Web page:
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Best case/worst case: J.J. Wilcox

IRVING, Texas -- In order to break out of their 8-8 doldrums, the Dallas Cowboys will need a lot to go right in 2014.

This week we take a best-case, worst-case look at five offensive and defensive players that will go a long way in shaping the Cowboys’ season.

J.J. Wilcox

Best-case: He’s the guy

It’s clear the Cowboys want Wilcox to be the man. After the first three safeties available in the May draft -- Calvin Pryor, Ha Ha Clinton-Dix and Jimmie Ward -- the Cowboys felt Wilcox was just as good as the others and therefore did not make an early or mid-round bid on a safety. Wilcox is new to the position, having only played it one year at Georgia Southern and just 13 games last season with the Cowboys. He was on the verge of winning the job in training camp but had to leave for a few weeks after the death of his mother. After taking over in Week 3, he suffered a knee injury that kept him out of three games and couldn't retake the job from Jeff Heath. Wilcox understands he has to make the step opposite Barry Church. He showed last summer he can make plays against the run and pass. He needs to add consistency, like all young players, but there is something to work with. If he can come up with a four-interception season, then the Cowboys will have their safety of the future.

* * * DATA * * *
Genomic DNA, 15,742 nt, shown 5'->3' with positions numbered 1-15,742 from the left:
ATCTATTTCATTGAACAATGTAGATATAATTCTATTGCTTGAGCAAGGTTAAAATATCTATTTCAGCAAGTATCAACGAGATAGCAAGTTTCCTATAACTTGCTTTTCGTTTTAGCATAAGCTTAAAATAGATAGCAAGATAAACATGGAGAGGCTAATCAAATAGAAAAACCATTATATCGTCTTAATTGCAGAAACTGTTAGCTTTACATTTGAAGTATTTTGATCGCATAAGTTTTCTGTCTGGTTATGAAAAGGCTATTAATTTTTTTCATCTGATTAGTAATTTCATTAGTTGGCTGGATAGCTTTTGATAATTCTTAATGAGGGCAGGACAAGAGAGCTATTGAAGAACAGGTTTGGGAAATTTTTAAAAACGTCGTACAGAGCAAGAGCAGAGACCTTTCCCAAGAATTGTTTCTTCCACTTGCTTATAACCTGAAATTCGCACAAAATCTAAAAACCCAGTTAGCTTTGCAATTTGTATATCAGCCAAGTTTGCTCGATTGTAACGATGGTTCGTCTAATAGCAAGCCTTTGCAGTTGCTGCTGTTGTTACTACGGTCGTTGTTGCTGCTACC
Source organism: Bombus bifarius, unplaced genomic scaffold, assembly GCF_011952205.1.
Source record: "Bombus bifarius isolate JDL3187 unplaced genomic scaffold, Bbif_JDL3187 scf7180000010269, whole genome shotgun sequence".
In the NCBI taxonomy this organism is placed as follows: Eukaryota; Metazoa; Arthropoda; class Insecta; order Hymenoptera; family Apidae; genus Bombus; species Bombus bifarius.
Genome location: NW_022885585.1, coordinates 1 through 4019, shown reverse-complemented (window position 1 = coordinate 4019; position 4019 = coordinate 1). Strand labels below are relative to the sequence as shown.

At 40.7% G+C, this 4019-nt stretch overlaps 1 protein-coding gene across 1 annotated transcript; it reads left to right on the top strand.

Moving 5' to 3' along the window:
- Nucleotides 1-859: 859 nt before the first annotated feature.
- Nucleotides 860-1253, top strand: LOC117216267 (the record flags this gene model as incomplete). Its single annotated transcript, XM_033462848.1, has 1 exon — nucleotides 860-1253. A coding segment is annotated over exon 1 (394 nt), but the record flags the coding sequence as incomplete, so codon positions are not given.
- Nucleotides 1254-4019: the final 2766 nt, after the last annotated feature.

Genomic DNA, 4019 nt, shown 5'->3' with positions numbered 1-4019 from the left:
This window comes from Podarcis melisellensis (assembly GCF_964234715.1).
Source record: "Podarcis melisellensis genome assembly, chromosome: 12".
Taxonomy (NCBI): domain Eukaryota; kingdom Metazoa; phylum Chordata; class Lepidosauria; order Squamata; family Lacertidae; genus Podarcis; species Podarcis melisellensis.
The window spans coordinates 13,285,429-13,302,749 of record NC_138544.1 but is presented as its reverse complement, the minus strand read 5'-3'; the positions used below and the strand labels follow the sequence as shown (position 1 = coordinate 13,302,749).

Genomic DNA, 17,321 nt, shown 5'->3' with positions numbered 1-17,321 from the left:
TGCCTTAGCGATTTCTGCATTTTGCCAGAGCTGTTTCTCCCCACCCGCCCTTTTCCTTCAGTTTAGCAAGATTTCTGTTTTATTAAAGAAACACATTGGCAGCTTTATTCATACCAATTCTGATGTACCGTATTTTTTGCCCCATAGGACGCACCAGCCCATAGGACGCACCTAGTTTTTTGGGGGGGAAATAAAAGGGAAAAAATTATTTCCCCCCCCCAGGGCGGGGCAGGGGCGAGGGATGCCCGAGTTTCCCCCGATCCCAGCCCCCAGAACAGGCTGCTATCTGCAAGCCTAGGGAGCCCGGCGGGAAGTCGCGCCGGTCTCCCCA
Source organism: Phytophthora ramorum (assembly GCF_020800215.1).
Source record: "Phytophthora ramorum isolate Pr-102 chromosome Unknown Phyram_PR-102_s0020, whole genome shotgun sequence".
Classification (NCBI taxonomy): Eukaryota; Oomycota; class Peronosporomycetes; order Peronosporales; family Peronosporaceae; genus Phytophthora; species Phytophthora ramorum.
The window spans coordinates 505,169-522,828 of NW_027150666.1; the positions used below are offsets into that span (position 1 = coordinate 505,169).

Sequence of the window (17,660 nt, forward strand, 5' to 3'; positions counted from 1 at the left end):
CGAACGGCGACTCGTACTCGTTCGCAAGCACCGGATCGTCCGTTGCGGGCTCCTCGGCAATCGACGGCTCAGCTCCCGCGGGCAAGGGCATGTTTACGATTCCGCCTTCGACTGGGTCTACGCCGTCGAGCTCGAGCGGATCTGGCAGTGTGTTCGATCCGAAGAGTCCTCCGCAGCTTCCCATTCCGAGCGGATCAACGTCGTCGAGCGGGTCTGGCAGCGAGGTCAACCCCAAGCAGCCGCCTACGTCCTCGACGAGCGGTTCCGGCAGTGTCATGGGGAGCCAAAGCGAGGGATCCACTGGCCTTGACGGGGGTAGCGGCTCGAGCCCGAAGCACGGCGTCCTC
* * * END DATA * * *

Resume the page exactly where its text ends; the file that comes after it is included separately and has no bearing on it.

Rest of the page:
Worst-case: Nobody takes the job

When Rod Marinelli was the defensive coordinator of the Chicago Bears, he managed to thrive with solid but unspectacular safeties. He did have a terrific front seven, but was able to get by with what he had at safety. He does not have a prolific front seven with the Cowboys, so he could need more from the safeties not named Church. If the job is too big for Wilcox, Heath, Matt Johnson or Jakar Hamilton, the Cowboys are in trouble. Wilcox will get the best chance to earn the gig. Heath was overexposed last season, but the Cowboys believe he has some upside. Johnson will remain a health question. Hamilton looked much better in the offseason than he did as a rookie. If they could combine each of their assets into one, then the Cowboys would have a decent player. They don’t need Darren Woodson, but they can’t have a repeat of last season, where the safeties were exposed on the deep ball and could not make enough disruptive plays. If it is a repeat, then put safety at the top of the list of team needs going into 2015.